Well, the calendar says mid-May, but it sure feels like summer in Tulsa. The weather guys announced yesterday that we've had the warmest year-to-date ever for 2012 from January through May. The weather is so boring for May that they were talking about thunderstorms way up in Canada just to have something exciting to talk about. And while we did have some nice rains in mid-march, you take away that rain event, and we've had a very dry spring.
So here we go again. We're trying to grow nice green grass and provide a healthy lawn and landscape and Mother Nature seems to be making it more difficult with this early hot and dry weather. After such a brutal 2011, I would hope that we'd catch a break and have a more normal summer with some rainfall and more moderate temperatures, but it just may not be so. If you are able to irrigate consistently, then your lawn should be doing well. But there is nothing like a good soaking rainstorm to really help plants and turf green-up. So with the prospect for any decent rains pretty slim, it's time to get serious about watering your lawn and landsape if you want it to looks it's best.
Automatic irrigation systems are a great investment and real time saver. If you have one, set it to come on about 3 days a week, early in the morning, for about 20 minutes per cycle. Every system is different, so this is a very general rule. The bottom line is that turf needs about 1.5" of water per week in order to look and perform well. Normally in spring, we recieve that and more many weeks in Tulsa. But it seems that normal weather is a thing of the past or just wishful thinking. So without rainfall, you'll need to apply about 1/2" of water with each watering. Many systems will take longer than 20 minutes to deliver that amount of water to each zone, so you'll need to measure you own system to determine how long to water.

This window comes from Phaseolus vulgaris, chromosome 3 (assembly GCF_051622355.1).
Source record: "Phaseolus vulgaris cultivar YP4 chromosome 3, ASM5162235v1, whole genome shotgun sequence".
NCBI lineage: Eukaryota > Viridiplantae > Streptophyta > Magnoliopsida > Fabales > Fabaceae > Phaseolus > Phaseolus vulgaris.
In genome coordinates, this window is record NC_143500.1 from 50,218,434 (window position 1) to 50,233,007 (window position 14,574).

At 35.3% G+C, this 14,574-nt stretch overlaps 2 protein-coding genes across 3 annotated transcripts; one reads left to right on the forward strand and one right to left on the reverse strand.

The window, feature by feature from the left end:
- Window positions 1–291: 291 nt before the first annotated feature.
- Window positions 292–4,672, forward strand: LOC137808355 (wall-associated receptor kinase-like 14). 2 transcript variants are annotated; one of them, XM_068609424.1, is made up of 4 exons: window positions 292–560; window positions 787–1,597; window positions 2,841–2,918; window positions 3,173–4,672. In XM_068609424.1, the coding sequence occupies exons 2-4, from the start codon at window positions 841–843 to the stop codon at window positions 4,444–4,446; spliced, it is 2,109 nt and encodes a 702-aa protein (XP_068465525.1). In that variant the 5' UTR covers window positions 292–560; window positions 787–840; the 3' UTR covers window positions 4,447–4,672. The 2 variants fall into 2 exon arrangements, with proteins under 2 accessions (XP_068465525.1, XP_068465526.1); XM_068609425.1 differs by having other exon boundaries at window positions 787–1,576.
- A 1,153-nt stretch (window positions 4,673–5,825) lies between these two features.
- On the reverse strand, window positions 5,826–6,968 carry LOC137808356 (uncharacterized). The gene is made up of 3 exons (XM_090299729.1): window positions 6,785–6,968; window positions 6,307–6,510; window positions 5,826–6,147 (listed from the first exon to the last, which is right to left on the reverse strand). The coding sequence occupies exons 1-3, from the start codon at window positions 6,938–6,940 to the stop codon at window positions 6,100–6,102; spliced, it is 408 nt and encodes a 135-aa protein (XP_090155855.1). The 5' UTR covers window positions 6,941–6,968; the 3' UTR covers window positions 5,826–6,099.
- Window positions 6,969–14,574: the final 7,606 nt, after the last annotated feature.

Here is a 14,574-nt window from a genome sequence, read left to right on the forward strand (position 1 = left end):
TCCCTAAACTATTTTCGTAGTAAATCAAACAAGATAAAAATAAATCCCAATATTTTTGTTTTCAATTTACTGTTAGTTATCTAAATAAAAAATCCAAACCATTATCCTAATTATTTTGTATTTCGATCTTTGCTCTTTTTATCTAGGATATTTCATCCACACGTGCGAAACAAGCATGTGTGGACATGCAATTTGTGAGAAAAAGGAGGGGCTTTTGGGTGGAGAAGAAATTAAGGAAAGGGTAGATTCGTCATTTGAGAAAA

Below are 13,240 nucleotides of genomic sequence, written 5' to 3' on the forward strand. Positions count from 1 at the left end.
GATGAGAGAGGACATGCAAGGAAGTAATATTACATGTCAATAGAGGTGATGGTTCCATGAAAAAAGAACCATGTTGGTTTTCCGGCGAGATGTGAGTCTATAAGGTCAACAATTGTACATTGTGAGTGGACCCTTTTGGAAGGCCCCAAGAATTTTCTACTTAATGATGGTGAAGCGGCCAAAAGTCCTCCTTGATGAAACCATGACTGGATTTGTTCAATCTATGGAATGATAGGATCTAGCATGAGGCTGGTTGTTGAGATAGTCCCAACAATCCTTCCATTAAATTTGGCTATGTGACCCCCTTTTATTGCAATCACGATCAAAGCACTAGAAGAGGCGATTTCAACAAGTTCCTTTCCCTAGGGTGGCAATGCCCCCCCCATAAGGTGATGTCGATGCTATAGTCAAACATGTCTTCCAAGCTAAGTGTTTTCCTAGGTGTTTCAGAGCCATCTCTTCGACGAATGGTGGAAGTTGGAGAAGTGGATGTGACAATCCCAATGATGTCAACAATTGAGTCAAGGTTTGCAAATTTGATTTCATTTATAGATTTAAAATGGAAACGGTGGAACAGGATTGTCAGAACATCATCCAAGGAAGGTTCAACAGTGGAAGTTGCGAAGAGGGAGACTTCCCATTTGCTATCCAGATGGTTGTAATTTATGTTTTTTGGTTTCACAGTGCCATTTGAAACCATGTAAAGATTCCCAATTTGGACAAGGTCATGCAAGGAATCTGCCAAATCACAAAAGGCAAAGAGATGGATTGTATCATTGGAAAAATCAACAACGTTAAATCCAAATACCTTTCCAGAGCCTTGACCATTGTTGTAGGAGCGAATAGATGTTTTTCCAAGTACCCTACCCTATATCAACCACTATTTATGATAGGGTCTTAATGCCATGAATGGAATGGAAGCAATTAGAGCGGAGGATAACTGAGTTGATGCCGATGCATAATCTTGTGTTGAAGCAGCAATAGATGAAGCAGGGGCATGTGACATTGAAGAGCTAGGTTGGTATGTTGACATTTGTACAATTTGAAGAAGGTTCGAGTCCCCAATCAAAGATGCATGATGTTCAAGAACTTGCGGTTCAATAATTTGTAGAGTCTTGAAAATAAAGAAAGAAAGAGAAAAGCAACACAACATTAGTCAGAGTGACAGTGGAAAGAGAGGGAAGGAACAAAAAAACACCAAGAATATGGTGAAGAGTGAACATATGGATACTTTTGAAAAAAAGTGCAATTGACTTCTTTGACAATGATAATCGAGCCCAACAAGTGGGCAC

Without an irrigation system, you'll just have to work a little harder by dragging hose and moving your sprinkler around. Early watering is ideal, in order to help prevent turf disease on fescue turf especially, so this may be a challenge without a system. Watering in the evening, when it's more convenient for you to do, is not as big of an issue on bermudagrass lawns. They are not as prone to turf disease as fescue or even zoysia lawns. So if that's the only time you can water, just go for it. For larger lawns, buy a rain train or traveling sprinkler, which if you have enough hose to lay out, will slowly travel over you lawn by following the hose. They work great--just don't forget you have it on or take a long nap as it will keep on spraying when it gets to the end of the line!
Irrigation is one of the most important cultural practices involved in providing a great-looking turf. It's alot more complex than just who you write a check to for your lawncare, or what type of fertilizer is used. Yes, those are important factors, especially since using LawnAmerica is your best bet for professional help. But we need your help. Without water and proper mowing, our efforts will not be nearly as effective compared to a homeowner who does their part in caring for their lawn.
For more detailed information on proper watering, go to our website at http://lawnamerica.com/lawncare-resources/watering-tulsa-lawn/